"Awww poor Ivanka Trump couldn't get a massage during the campaign. Most working women can't afford a message. Clueless and heartless," said one.
"#WomenWhoWork are a class you don't understand. It's not having a massage as a break but having a second to breathe... is the reality," said another.
WASHINGTON — The Justice Department appointed former FBI Director Robert Mueller Wednesday as a special counsel to oversee the federal investigation into allegations that Russia and Donald Trump's campaign collaborated to influence the 2016 presidential election, giving Mueller sweeping powers and the authority to prosecute any crimes uncovered in the probe.
It was a concession by the Trump administration, which had resisted calls from Democrats to turn the investigation over to outside counsel. The White House counsel's office was alerted only after the order appointing Mueller was signed.
In a written statement, Trump insisted anew that there were no nefarious ties between his campaign and Russia.
"A thorough investigation will confirm what we already know — there was no collusion between my campaign and any foreign entity," he declared. "I look forward to this matter concluding quickly."
The appointment of a special counsel ramps up the pressure on Trump and his associates. Mueller's broad mandate gives him not only oversight of the Russia probe, but also "any matters that arose or may arise directly from the investigation." That could well include the firing last week of FBI Director James Comey.
Republicans have largely stood behind Trump as the FBI and congressional investigations into Russia's election meddling intensified. But GOP lawmakers have grown increasingly anxious after Trump fired Comey, who had been leading the bureau's probe — and after Comey associates said he had notes from a meeting in which Trump asked him to shut down the investigation into the Russia ties of former National Security Adviser Michael Flynn.
Early reaction from Congress was generally positive to the appointment of Mueller (pronounced MULL-er).
Democrats said it was not a moment too soon.
"I believe Mueller will be independent, he will be thorough and he will be fair and he's not going to be easily swayed," said Elijah Cummings of Maryland, top Democrat on the House Oversight Committee. "And he is a career man, a career FBI kind of guy, and I think that's a good thing."
Republican Jason Chaffetz of Utah, chairman of the oversight panel, said Mueller was a "great selection. Impeccable credentials. Should be widely accepted."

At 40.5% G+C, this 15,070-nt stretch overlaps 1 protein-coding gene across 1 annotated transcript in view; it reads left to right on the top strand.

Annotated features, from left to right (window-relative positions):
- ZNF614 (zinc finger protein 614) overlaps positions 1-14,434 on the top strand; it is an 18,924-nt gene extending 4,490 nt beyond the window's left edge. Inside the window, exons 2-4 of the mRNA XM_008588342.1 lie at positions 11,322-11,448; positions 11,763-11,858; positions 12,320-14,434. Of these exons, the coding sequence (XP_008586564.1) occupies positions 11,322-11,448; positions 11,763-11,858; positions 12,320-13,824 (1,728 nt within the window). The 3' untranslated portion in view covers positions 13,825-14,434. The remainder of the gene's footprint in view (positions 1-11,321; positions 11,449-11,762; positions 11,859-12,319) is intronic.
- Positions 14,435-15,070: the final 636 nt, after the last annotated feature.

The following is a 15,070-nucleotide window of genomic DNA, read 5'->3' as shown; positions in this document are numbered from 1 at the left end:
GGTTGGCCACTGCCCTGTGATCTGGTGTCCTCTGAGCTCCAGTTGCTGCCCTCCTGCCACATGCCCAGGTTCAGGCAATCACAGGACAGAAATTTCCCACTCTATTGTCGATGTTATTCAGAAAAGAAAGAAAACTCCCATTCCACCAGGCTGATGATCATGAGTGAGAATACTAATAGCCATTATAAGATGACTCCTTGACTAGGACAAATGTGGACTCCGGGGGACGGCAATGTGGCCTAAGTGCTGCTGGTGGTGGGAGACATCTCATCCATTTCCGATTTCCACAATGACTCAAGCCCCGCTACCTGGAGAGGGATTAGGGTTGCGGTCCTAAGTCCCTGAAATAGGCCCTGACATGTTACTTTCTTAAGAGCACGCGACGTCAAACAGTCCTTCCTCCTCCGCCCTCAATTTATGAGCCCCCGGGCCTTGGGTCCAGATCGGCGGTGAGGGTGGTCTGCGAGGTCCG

House Speaker Paul Ryan was more muted and formal: "I welcome his role at the Department of Justice. The important ongoing bipartisan investigation in the House will also continue."
Fellow Republican Peter King of New York was more leery: "I'm worried with all special counsels because there's no control over them and they can abuse their power."
In the 1990s, Democrats complained that independent counsel Kenneth Starr, who investigated President Bill Clinton, overstepped his authority.
Earlier Wednesday, Trump gave no indication of the announcement to come in a commencement address at the Coast Guard Academy.
He made no reference to the controversies about Russia or the Russia ties for fired National Security Adviser Michael Flynn or Comey's dismissal. But he complained bitterly that about criticism of his still-young presidency.
"No politician in history, and I say this with great surety, has been treated worse or more unfairly," he said. "You can't let the critics and the naysayers get in the way of your dreams. ... I guess that's why we won. Adversity makes you stronger. Don't give in, don't back down. ... And the more righteous your fight, the more opposition that you will face."
On Capitol Hill, meanwhile, three congressional committees, all led by Republicans, confirmed they wanted to hear from Comey. Congressional investigators have been seeking Comey's memos on his meeting with Trump, as well as documents from the Justice Department related to his firing.
The latest political storm, coupled with the still-potent fallout from Trump's recent disclosure of classified information to Russian diplomats, overshadowed all else in the capital and beyond. Stocks fell sharply on Wall Street as investors worried that the latest turmoil in Washington could hinder Trump's pro-business agenda.
Interest was hardly limited to the U.S. No less a commentator than Russia's Vladimir Putin called the dramatic charges swirling around Trump evidence of "political schizophrenia spreading in the U.S." He offered to furnish a "record" of the Trump-diplomats meeting in the Oval Office if the White House desired it.